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Arkansas Catholic
Little Rock, Arkansas
July 8, 1911     Arkansas Catholic
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July 8, 1911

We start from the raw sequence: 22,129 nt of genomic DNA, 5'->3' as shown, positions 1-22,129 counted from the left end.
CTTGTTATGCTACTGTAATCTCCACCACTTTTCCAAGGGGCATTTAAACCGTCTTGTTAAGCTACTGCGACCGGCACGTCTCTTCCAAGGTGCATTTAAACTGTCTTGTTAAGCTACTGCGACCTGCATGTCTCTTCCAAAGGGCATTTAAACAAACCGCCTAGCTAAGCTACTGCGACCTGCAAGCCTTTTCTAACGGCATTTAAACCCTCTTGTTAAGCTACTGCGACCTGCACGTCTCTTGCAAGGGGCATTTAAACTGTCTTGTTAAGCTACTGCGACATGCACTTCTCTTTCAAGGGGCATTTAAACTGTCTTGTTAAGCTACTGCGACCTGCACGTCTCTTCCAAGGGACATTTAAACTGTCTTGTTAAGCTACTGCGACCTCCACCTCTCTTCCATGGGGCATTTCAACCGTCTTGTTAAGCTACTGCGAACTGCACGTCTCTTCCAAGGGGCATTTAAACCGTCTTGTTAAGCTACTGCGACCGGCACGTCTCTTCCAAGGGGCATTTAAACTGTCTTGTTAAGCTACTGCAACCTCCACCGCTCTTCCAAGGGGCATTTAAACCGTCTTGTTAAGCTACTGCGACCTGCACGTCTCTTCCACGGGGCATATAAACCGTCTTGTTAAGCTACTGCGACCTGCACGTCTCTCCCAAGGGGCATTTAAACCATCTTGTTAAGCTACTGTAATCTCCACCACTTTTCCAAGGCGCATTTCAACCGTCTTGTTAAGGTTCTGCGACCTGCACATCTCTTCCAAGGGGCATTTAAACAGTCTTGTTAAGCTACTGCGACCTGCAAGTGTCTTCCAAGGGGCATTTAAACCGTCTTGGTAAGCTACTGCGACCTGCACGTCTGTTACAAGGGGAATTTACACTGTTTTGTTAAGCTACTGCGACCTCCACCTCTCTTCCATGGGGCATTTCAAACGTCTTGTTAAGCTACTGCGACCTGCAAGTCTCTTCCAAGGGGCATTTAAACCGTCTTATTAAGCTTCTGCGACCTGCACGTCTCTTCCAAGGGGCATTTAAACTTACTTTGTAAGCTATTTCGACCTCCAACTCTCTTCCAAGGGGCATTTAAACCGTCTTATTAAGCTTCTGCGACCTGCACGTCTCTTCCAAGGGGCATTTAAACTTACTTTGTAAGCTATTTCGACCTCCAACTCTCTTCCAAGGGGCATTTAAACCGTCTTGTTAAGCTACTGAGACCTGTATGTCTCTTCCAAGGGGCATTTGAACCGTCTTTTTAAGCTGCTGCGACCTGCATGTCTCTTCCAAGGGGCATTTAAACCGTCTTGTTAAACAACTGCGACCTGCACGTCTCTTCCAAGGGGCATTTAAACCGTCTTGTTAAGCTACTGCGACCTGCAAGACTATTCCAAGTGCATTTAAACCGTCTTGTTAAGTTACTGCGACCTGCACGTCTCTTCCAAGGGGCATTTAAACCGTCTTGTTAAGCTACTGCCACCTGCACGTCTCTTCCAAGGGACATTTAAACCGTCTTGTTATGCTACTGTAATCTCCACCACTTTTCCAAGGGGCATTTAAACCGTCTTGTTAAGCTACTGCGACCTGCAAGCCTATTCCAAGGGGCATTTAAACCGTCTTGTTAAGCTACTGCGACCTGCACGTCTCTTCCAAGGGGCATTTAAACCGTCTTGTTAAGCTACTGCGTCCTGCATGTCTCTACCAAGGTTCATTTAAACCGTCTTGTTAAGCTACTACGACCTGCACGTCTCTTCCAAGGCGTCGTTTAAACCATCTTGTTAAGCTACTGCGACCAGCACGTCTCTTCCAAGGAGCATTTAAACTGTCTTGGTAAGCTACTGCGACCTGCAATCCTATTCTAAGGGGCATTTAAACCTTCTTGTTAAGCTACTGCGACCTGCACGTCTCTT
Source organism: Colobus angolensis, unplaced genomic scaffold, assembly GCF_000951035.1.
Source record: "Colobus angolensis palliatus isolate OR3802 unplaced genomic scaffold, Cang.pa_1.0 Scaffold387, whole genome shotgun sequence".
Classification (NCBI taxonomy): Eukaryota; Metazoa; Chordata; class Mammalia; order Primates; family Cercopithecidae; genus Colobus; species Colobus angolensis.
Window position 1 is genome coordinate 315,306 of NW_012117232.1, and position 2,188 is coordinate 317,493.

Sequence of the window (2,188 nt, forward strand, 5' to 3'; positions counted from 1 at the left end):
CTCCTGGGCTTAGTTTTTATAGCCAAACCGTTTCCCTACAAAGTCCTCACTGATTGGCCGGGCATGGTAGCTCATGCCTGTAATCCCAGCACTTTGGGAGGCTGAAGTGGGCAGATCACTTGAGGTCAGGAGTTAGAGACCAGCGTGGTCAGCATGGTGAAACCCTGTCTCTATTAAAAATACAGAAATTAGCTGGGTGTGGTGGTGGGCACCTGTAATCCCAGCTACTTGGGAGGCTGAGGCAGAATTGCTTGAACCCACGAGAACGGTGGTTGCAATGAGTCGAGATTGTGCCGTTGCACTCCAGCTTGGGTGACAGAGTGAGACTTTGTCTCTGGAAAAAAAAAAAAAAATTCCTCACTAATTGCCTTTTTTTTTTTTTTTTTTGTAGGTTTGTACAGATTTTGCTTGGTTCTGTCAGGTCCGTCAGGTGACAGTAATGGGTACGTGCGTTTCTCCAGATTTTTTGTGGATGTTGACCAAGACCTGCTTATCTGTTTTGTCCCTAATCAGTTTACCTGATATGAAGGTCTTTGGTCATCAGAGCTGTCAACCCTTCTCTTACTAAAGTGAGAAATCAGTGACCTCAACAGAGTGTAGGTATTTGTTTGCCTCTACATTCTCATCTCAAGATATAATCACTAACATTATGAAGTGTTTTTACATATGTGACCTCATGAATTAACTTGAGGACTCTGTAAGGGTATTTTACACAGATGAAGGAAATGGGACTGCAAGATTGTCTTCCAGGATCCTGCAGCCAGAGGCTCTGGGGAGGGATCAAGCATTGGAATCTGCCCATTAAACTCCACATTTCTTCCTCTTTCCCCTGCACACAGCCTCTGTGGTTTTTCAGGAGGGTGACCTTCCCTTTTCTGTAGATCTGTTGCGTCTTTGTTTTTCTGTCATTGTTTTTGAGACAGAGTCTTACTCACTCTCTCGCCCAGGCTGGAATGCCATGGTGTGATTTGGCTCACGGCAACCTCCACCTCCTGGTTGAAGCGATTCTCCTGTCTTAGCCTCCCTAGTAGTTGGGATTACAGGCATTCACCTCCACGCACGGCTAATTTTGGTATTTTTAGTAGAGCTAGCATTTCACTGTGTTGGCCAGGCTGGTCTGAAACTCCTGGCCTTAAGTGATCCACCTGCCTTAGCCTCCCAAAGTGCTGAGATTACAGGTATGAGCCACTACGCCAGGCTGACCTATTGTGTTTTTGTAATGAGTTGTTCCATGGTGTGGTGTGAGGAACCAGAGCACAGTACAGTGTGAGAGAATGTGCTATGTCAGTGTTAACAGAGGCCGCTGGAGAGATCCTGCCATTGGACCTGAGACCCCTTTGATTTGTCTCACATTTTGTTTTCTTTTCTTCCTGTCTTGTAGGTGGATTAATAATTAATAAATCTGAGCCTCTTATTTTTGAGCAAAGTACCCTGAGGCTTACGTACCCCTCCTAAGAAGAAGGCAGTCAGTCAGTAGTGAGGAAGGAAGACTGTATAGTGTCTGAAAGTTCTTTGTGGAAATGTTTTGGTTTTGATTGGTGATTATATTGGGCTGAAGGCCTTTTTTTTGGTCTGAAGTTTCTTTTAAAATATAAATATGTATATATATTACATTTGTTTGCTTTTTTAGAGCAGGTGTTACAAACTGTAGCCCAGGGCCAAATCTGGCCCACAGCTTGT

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k,, ,.:,-, THE SOUTHERN GUARDIAN Page Five A wise man always keeps a little in the bank Ig [] II A WEALTH IN TRAINING [] [] [] While the plan of putting aside a dollar each week [] will not of itself make you a man of wealth, it is never- theless true that there is no better training for the young man or woman just forming life habits. If carried on for several years, this plan of banking a part of the earnings becomes an excellent habit, for it means you have mastered your expenses and expendi- tures and are living on less than you earn. We would not urge you to start an account with this bank were we not positive that the advantages of such an [] account are greatly in your favor. [] [] I UNION TRUST CO. POPE PlUS PRAISES PEACE MOVEMENT. Pontiff Pleased With Part America Is Taking for International Peace nIndirectly Compliments the President. The Arkansas Morning Gazette contains the following letter, applau- ding the United States for its initi- ative in the world wide peace move- ment.: Washington, July 5.--Pope Plus X, in an autograph letter received today by the apostolic delegate to Wash- ington, applauds the lead taken by the United States in the world-wide campaign for international peace. Al- though the pontiff does not mention President Taft specifically by name, a copy of the letter was forwarded to- night to the White House. It is expected the president, be- cause of his well known peace views, will reply to the cordial sentiments of the ruler of the Church. The letter follows : "To Our Venerable Brother, Di- omedes, Titular Archbishop of Lar- issa, Apostolic Delegate to the United States of Atnerica. "Venerable Brother: Health and apostolic benediction. We are happy to learn from you that in the United States of America, under the leader- ship of men enjoying the highest au- thority with the people the more ju- dicious members of the community are fervently desirous of maintaining the advantages of international peace. To compose differences, to restrain the outbreak of hostilities, to prevent the dangers of war, to remove even the anxieties of so-called armed peace is indeed most praiseworthy and any effort in this cause, even though it z..ay not immediately or whether it ever accomplishes its purpose, mani. fests a zeal which cannot but re- dound to the credit of it sauthors and be of benefit to the State. This is es- pecially true at the present day, when the advanced state of military science portends war which must be a source of fear even to the most powerful rulers. Wherefore, we most heartily commend the work already begun which should be approved by all good men and especially by us, holding, as we do, the supreme ponticate of the church, and representing Him who is both the God and the prince of peace ,and we most gladly lend the weight of our authority to those who are striving to realize this most bene- ficent purl)ose. Looks for Success. "For we do not doubt that the same distinguished men who possess so much ability in afairs of state will leading to peace and conciliation in construct in behalf of a struggling age, a royal road for the nations, accordance with the laws of justice and charity, which should be sacredly obsered by all. For, inasmuch as peace consists in order, who will vain- ly think that it cannot be estahlished unless he strikes with all the force within him that due respect be ev- erywhere given to those virtues which are principles of order and its firm- est foundation. "As for the remaining aspects of the matter, we recall to mind the ex- ample of so many of our illustrious predecessors who, when the condition of the times permitted, rendered, in 201 W. Second St. tiffs matter also, the most signal ser- vice to the cause of humanity and to the stability of governments, but since the present age allows us to aid in this cause only by pious prayers to God, we, therefore, most earnestly pray to God who knows the hearts of men and inclines them as he wills that he may be gracious to those who are furthering peace amongst the peo- ples and may grant to the nations which, with the united purpose, are lahoring to this end, that the de- struction of war and its disasters be- ing averted, they may at length find repose in the beauty of peace. "As a pledge of divine favor and a proof of our benevolence, we most lovingly grant you, venerable broth- er, the apostolic benediction. "Given at Rome, at St. Peter's, the IIth day of June, 19It, and the eighth year of our ponticifate. "PIUS X." The letter, it was understood, was inspired by the recent jubilee at Bal- timore, when Cardinal Gibbons cele- brated the fiftieth anniversary of his ascension to the church, when many of the speakers dwelt upon the peace movement. Many are being led astray by false reason without faith. In the home is l the place to build a wall against in-i difference and infidelity. That home is the material out of which both State and Nation are constructed and whatever you can do to swing the tide of modern thought back to the home will be a service, the reward of which no man can reckon. Sisters Mary Feidala, Mary Ac- quin and Mary Catherin, of St. Mary's Convent and Academy, of Little Rock, are in attendance at the Na- tional Catholic Educational Associa- tion in Chicago. After the conven- tion, they will take special courses in the city, returning in time to be- gin their work in the school here in September. Sister Mary Bernard, Mary Veronic and Mary Indala of the St. Mary's Convent and Academy are attending the Normal at San Antonio. That educational institution is not outrank- ed in the South. Its location from the viewpoint of sanitation and scenery is ideal. FIVE MINUTE SERMON By a Paulist Father. HOW TO PRAY "Launch out in the deep."--St. Luke v. 6. In this account of the miraculous draught of tisbes which we have just heard in the Gospel we see a striking illustration of what real prayer should he, aud how it is re- warded. We know that prayer is an ab- solute necessity of the spiritual life. We are strictly bound to pray, if we would save our souls. The manner and the matter of onr prayers are, within certain limits, left to our own judgment. There are no conditions of length or place or time. Long prayers are not necessarily t'he best [] ones; on the contrary, the Publican I said only seven words, and the pen- itent Thief nine; and we have yet to he effacious. \\;Ve need not to come to church in order to have our prayers heard; God will hear us anywhere and at any time--as He beard Jere- mias in the mire, Ezechias on his bed of 'death, Daniel in the den of lions, the Three Children in the fiery furnace, Peter and Paul in prison. Note that our Lord first desired Peter to "thrust out a little from the land," and afterwards to "launch out in the deep." So with our prayers. We must thrust out a little from the land--that is,from attachments and affections of earth, before we can ful- ly launch ourselves into the deep of perfect spiritual union with God. Do we "thrust from the land" when we pray? And have we Jesus Christ in the vessel of our heart when when we make the launch? Our prayers to he good for anything, should have four characteristics: they should be recollected, detached, def- inite, and persevering. L Before we begin to pray, we must place ourselves in God's pres- ence. We must collect all the pow- ers of our minds and hearts, and set :hem on the one supreme object. The memory must be called away from every day affairs, and used to furnish food for our meditation; the Understanding summonsed from its ordnary musings on worldly things, to reason and reflect on what we pray for, and Whom we pray to; the Will steadily fixed on God-- striving to conform itself to the di- vine will, producing affections and forming resolutions suitable to our )resent needs. z. Without detachment there can le no recollection. We must "thrust out from the land." And how can we do this if the vessel of our soul is moored to the shore by a thous- and and one little cords of earthly de- sire, and worry and care and anxiety and passion? All these cords must he cut away, and we must "launch out into the deep", if we would pray aright and have God's blessifig in ourselves. 3. Let us have a clear, definite idea of what we are going to pray for. Vague, meaningless general- ities are out of place in such a ser- ious bussiness. Let us make up our nfiuds, beforehand about what we want, and then pray for that. It will not profit us much to ask for all the Cardinal Virtues and all the Gifts of the Holy Ghost at one time. It will be quite sufficient, and decidedly more profitable, to single out some one virtue of which we stand in spec- ial need, and make that the particu- lar burden of our prayers and thoughts and efforts for weeks, aud GOD AND OUR COUNTRY Only very shallow mnfinds are in- capable of drawlngs conclusions from the evidence presented by na- ture and by the course of huffmn events that there is a God. A1)raham Lincoln in his earlier days was the victim of lack of religions education yet when he became president of the United States, his vast responsibil- ities so inttuenced his intellect, that he saw clearly that "there is a di- vinity that shapes our ends, rough hew them as we may." Major Gen- eral Sickles, the noted civil war vet- eran, who will celebrate his 88tb birthday in Octoher, recently told how Lincoln visited Sickles, when the latter was lying, as then suppos- ed, at the point of death in a hos pital in Washington after having lost i a leg in the battle of Gettysburg. On :seeing Sickles Lincoln said: "Sickles, I could not help confing to see you as soon as I heard of your arrival, as I want to tell you how pleased I am with the victory of Gettysburg. 1 haven't a doubt our army would win, but I am. full of gratitude just the same." "I asked him why he thought we would win," said General Sickles. "Well, I will tell you," replied the president, "hut you must not noise it abroad: I wouldn't have anything said of it. When I realized that if we lost on Northern soil England would probably iutervene--and perhaps France--and the Union would be lost I went to my bedroom, locked my- self in so that I nfight be alone with God, and fell on nay knees. I never prayed so fervently for anything in my life as for the victory of our arms at Gettysburg. As I prayed a feeling of peace came over me, and I arose sure of victory, for I knew that God had answered 'Yes' to me and would be with us on that field." History records that Lincoln's im- mortal predecessor, George Washing- ton, in the dark hours of the Amer- prayer for the advancement of his ican revolution, had recourse to country's cause. The Revolution like the Civil war, was a battle for justice and richteousness, and hence it was in perfect consonance with evry canon of respect for Divine Providence, to pray for its success. Belief in God as the supreme arbi- ter of our nation's destiny has, in- deed, characterized the greatest of all our American statesmen and war- riors, executives and magistrates. It would indeed be a sorry day for our Republic if it refused to ack- nowledge its dependence upon that divine favor, which even science to- day, apart from religion, demon- strates, through the marvelous ben- efience of that intelligence which is everywhere manifest in the sensible workings of socalled nature.--Catho- lic Messenger. History says of Napoleon that he made his generals out of mud, and left them marble. CURIOUS ,00ITS OF HISTORY II II By A. W. MAGY. A REMARKABLE BATTLE. That was a wonderful battle which was fought at Alesla, the ancient capital of Gaul, fifty-two years before the birth of Christ. Within the city and defending it war an army of 80,000 nativeI of Gaul. Sur. St Mary's n, onthsandyears, ifnecessary, un- roundlngthecltyandbes,eglng til we gain it. It was a great Roman army un- 4. And this, after all, is the true der Julius Caesar. Encompass- College ST. MARYS, KANSAS Collegiate, Academic and English Commercial Courses Under the management of the Fathers of the Society of Jesus Write lor Catalogue REV. ALOYSlUS A. BREEN, S. J., President "A bed of quicksand is the most dangerous thing on earth." "I guess you never slept in a fold- ing bed." McClerkin's Drug Store ' SEVENTH AND MAIN Carries at all times a complete line of Sick Room Supplies. Our Prescription Department is in the hande of competent registered pharmacists, and your prescription will be filled just as the doctor wrote it. Telephone us your wants and our messenger service will de- liver same promptly. TELEPHONE 576 ('N' I test of a genuine prayer--persever- ance. "We have labored all the night and have taken nothing; but at Thy word I will let down the net." "Nev- er despair" is the Christian's motto. Never mind how long we have la- bored and prayed in vain; never mind how weary the spirit, or how weak the flesh; never mind how lit- tle seems our progress and how far away the "mark of the prize of our supernal vocation." God will, as He has promised, finally and gloriously reward our perseverance. "To Him that overcometh I will giveto eat of the tree of life, which is in .the para- dise of My God." A Fine Home for Sah AT EUREKA SPRINGS, ARK. A good bargain, for the right party. l The property is located on Spring :street, on the street railway, of cue of the most healthful resorts in At- Ing this Roman army and har- assing It on all sides was an- other army of Gaule, number- Ing nearly a quarter of a mil- lion. It was the Gauls' last desperate stand in defense of their country. If they lost this city they lost everything. Day after day the battle raged. The Imperial legions "of Caesar fought as soldiers do who have never been defeated. The Gauls fought with a despera- tion born of despair. But vast numbers and brute force could not prevail against Roman dis- cipline. The Gauls finally were routed with great slaughter and their stronghold captured. This victory was Caesar'l greatest military triumph, but It was al- so his greatest shame; for he dragged the captive leader of the Gauls, Vercengetorlx, In chains to complete his triumph. Vercengetorlx was a splendid soldier and a knightly man, and all the brilliant deeds of Car- kansas. Write to Mrs. Nellie P. Clay- sac, before or after, cannot ton, Spring street, Eureka Springs, erase this ain from his record. Ark. I I mlIEm N / mm i i "-IIIIIIIIIIIIIIIIIIIIIIIIIIIIIIIIIIIIIIIIIIIIIIIII1 (Copyright, 1911, by Joseph B. Bowie., --= St. Anne's Academy -=_:_ == Fort Smith, Ark. = " Dry -.nd iaoardinll School ---- i E Conducted by Sister= of Mercy ---- llllllllllllllllllllllllllllllllllllllllllllllll Georgetown Visitati on Convent A Boarding and Day School for Youeg Ladies end Little Girls Delilrhtfully Situated on GeorEetown Heiirhte WA.SHINGTON. D. C. Founded in 1799. Address Sister Diretrasi ST. EDWARD'S CHURH DEDICATED JULY 4TH. Great Day for German Catholics of Little Rock. Indel)eudence Day to the German Catholics of Little Rock will ever be a nmmorable one. Tim dedication ceremony of their new Church at the corner of Ninth and Sherman Streets began at 9 o'clock a. m., on that day, lasting until near high 110011. Right Reverend Bishop John B. Morris presided over the dedicatory services, wh:ch were also graced by the 1)resence of a numl)er of church dignitaries from over the State, who came to do honor to St. Edward's. Father Kraemer, the former pastor, was sick aud the High Mass was sung by Father Maurus Rohner, O. S. B., the pastor. Right Reverend Abbot, lnnateus O. S. B., delivered in Ger-i man the dedicatory sermon. The chancellor of the diocese Father Aretz, was in charge of the ceremonies. The choir consisted of forty voices under the direction of Prof. Henry Lensing who performed at the new pipe organ, and instru- ment of the value of $5,500. In the nmsic the care and attention of Prof Lensing was displayed; in fact, it would have done credit to any of the larger churches of the country. It has evoked many favorable criticisms throughout the city. The interior of the Church present. et an appearance of great beauty. Over the daintily colored arches ex- tended twelve hundred electric lights, the hlending of which with the shade of the walls was truly one of gran- deur. The "rose window" seems to be as nearly perfect as work can be done, it being estimated that the dec- orations alone in the building have cost nearly thirty thousand dollars. Architects claim that no higher class of work is found in the United States. Other than in the floors no wood work is visible, even the organ is finished in plaster relief. In all the huilding would be an ornament to any city in America. This church has been in course of construction since z9o2. Those stur- dy German Catholics have worked aithfully and well. At the conclusion of the mass, the Right Reverend Bishop spoke elo- quently of the occasion. The day was intensely warm and by reason of the heat and heavy vestments he show- ed fatigue. He spoke briefly but his address was listened to with marked attention throughout. Almost every member of the congregation was )regent and after those years of ef- fort they must have gathered deep calm and courage from those words of congratulation and counsel. OFFICIAL CALL For the Tenth National Convention of the American Federation of Catholic Societies. The Tenth National Convention of the American Federation of Catholic Societies will he held in Columbus, Ohio, on August eo to 23. The aim of Federation is Catholic uuity. With a united Catholic laity the interests of our Church and our people will be safeguarded. The hope of FederatOni is for an exalted Catholic citizenship, which shall contrihute to the prosperity of the land we love and to the perpetui- ty of our republican institutions. We appeal to every National Cath- olic organization, Diocesan, State and County Federation to send rep- resentatives to the coming conven- tion. Parish delegates, associate membershi 1) pronmters, and repre- sentatives from individual societies where Federation is not organized will be welcomed. We request the Bishops and priest of the country to attend the convention iu person or to urge rep- resentative laymen to do so. Leo XI]I. and Plus X. have ap- proved and blessed the work of Fed- eration. In order to secure the permanency of Federation we invite all Catholics to become Associate Memhers there- of. "I'he Right Rev. Bishol) Hartley, of Columbus, is a stalwart friend of Federation. We appeal to the Cath- olics of the United States by their attendance to aid in making the con- vention a snccess, so that the good Bishop may not be disappointed. The local conmfittee has been ac- tive for several months in preparing for the reception of delegates, who will receive a most cordial welcome in the State Capital of Ohio. As the convention this year will be hehl at a central point, we look forward to the largest attendance in the history of Federation. Arrange your vacation so that you may participate in the great move- ment, which has for its slfibboleth, "God and Country". Come to Col- mnbns on August 20. EDWARD FEENEY, National Pres. ANTHONY MATRE, National Secretary WILL OPEN TO WOMEN Blessed Virgins Contemplate Big Co- educational College Chicago, July L--Following an- nouncement that the Catholic Uni- versity at Washington will hence- forth open its doors to women, it is stated here that sisters of charity of the Blessed Virgins have completed plans for a big co-educational col- lsge in this city. The new departure is said tobe the most radical ever made by Cath- olic educators. Furthermore, it is is intended eventually to start many other collegees in various parts of the country. By this means Catholic students are tobe kept from the non- sectarian colleges to which they have been practically compelled to take refuge when seeking advanced instruction after leaving the parochial schools.Ark. Democrat. We note with pleasure that at the Commencement of Arcadia College, Arcadia, Me., that one of the gold medals for scholarship in the elev- enth grade, third academic class, was awarded to Miss Louise Semms, of Osceola, Ark. The gold medal for exemplary conduct and music was awarded to Miss Selhneyer, of Kno- bel, Ark. The Catholic Church has survived the wrecks of governments for more than nineteen hundred years. When you boast of relationship with some great man of a century ago, should you not be prouder of the history and the tradition of Mother Church? The first standard ever hoisted on the shores of America was the Cath- olic emblem of the cross. J. J. Healey C.A. Roth Only Chapel and Private Reoeption Rooms in the City Healey & Roth FUNERAL DIRECTORS Prlvato Grey Ambulance, Day or Night Lady Assistant 719 Main St. Little Bock, Ark. Why Bond's Pills ARE THE BEST They are honestly made of best agents, and are small, gentle but ef- fective. Bond's Pills relieve the bad effects of over-eating or drinking. Headaches, Biliousness, Constipation, Sour Stomach, yield readily to one pill, taken at bedtime. Try them once. Their merit will convince you. A free sample on request. Men- tion this paper. BOND'S PHARMACY CO. Litle Rock, Ark. We shall be glad to lve a share of the business of the reaAerg this paper. Banidng--4 Per 0ent on Savings Accountg. Mortgage Loans on Little Rock Real Estate. Rentals and Property Management. Fire InsuranceStrong Companies. Citizens' Investment and Security Compan y 210 West Second Street Little Rock, Axkausu THE ABELES DECORATING COMPANY 702 Main St. Would/lppreciate Your Trade Telephone 382